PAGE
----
Digital Romance: A research project exploring young people’s use of technology in their romantic relationships and love lives
Digital Romance is a research project led by Brook and the CEOP command of the NCA that set out to explore how young people are using digital technologies in their romantic relationships. We were interested in how young people use tech as they flirt, meet new partners, start relationships, communicate in relationships, negotiate pressure, break up and survive post break up. We also wanted to know what support young people might like from others to enable them to have enjoyable and safe relationships.
The project is based on a collaboration between Brook and CEOP-NCA. Brook is the UK’s leading sexual health and wellbeing charity for under 25s. Brook supports 235,000 young people each year through clinical services and education and wellbeing work. CEOP is a command of the National Crime Agency. Its education programme ‘Thinkuknow’ offers a wide range of information and support for children, young people, parents, and adults in the children’s workforce, with the aim of reducing sexual abuse and harm, and more broadly building young people’s skills in navigating relationships, digital technology and online platforms.
Led by researchers Dr Ester McGeeney (Brook) and Dr Elly Hanson (NCA-CEOP), the research took place between January and May 2017 and used a mixed methods approach involving an online survey, in person focus groups and one-to-one interviews. The project was motivated by the desire to evolve online safety education by providing an in-depth insight into young people’s views and experiences. The project was influenced by US research conducted by the PEW Research Centre (Lenhart, Smith & Anderson, 2015) that explored the digital romantic practices of young Americans.
Arguably, up until now, much of the focus of online safety work has been narrow – exploring the risks of online communication such as the unsafe sharing of personal details, the loss of control of material (especially images), and the facilitation of abusive and bullying behaviours. At times this approach has been at the expense of acknowledging the positive role of digital technology in young people’s lives and the complicated ways in which young people experience and negotiate risk.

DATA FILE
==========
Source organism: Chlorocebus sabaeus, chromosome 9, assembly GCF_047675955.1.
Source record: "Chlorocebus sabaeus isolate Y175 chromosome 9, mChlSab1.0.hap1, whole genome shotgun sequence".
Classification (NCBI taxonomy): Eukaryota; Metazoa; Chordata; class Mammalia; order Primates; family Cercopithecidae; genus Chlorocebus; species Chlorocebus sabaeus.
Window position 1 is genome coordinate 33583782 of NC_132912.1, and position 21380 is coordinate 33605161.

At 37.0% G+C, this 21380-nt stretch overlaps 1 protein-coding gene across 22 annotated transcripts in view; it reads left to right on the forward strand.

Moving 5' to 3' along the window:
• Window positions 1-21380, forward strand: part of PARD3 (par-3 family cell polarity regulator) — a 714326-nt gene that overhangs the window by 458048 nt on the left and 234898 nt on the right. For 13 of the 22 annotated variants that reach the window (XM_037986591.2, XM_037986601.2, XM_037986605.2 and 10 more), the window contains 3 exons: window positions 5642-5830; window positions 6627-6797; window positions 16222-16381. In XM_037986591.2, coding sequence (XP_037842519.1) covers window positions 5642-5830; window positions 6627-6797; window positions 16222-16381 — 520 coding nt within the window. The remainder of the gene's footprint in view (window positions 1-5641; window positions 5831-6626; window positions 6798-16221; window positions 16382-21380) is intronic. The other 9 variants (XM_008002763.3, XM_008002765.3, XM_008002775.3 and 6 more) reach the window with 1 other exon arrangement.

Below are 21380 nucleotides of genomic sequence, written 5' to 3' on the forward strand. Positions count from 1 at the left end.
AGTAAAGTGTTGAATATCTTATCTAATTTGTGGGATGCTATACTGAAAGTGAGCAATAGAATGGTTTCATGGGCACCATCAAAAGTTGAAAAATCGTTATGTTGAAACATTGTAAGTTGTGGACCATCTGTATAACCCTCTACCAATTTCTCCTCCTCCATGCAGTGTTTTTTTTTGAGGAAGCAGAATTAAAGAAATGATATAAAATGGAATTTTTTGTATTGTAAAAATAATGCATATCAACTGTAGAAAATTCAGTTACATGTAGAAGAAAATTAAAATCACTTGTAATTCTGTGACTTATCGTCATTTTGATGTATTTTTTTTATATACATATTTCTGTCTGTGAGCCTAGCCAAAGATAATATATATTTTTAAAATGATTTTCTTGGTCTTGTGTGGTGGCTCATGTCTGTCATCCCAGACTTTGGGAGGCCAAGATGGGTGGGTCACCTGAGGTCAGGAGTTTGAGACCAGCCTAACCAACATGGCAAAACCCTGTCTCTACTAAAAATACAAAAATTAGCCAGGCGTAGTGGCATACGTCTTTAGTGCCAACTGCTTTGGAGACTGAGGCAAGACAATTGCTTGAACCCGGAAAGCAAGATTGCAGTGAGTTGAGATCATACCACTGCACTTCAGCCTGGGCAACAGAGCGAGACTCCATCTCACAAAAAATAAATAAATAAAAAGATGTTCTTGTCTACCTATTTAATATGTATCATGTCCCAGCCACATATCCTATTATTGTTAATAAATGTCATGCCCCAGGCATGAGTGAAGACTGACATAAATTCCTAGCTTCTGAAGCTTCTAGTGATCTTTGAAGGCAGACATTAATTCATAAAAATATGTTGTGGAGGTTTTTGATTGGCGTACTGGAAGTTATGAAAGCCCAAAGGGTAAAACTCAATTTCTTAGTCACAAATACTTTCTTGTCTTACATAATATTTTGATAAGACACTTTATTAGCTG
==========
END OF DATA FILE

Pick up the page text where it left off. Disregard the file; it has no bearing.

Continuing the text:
Our project aims to understand young people’s everyday use of technology within their relationships, and the ways in which the pleasures, harms and risks of interpersonal relationships may be influenced by technology. In doing so it aims to understand vulnerabilities in tandem with agency and participation (YouthNet, 2016; Nielsen, Paasonen & Spisak, 2015). Our hope is that a deeper understanding of both the positive affordances of technology as well as areas of risk and harm will enable us all to deliver relevant, nuanced education that speaks to young people’s dayto day experiences.
This report provides a high-level overview of the research methodology and the key findings and themes. It will be useful to educators and policy makers working to support and enable young people to have positive and safe relationships online and offline.
Our hope is that the research will be used to inform the development of new educational approaches and to update existing materials. It should be acknowledged that some of the findings are open to diverse interpretations. However for us this is not a ‘negative’, rather we see reflective debate as being an important part of the evolution of education.
In Appendix A we signpost readers to existing resources that provide more information about common practices and technologies, and those that are ‘toolkits’ for useful conversations and approaches with young people. We invite others to draw on the findings from Digital Romance to develop interventions and strategies in this space.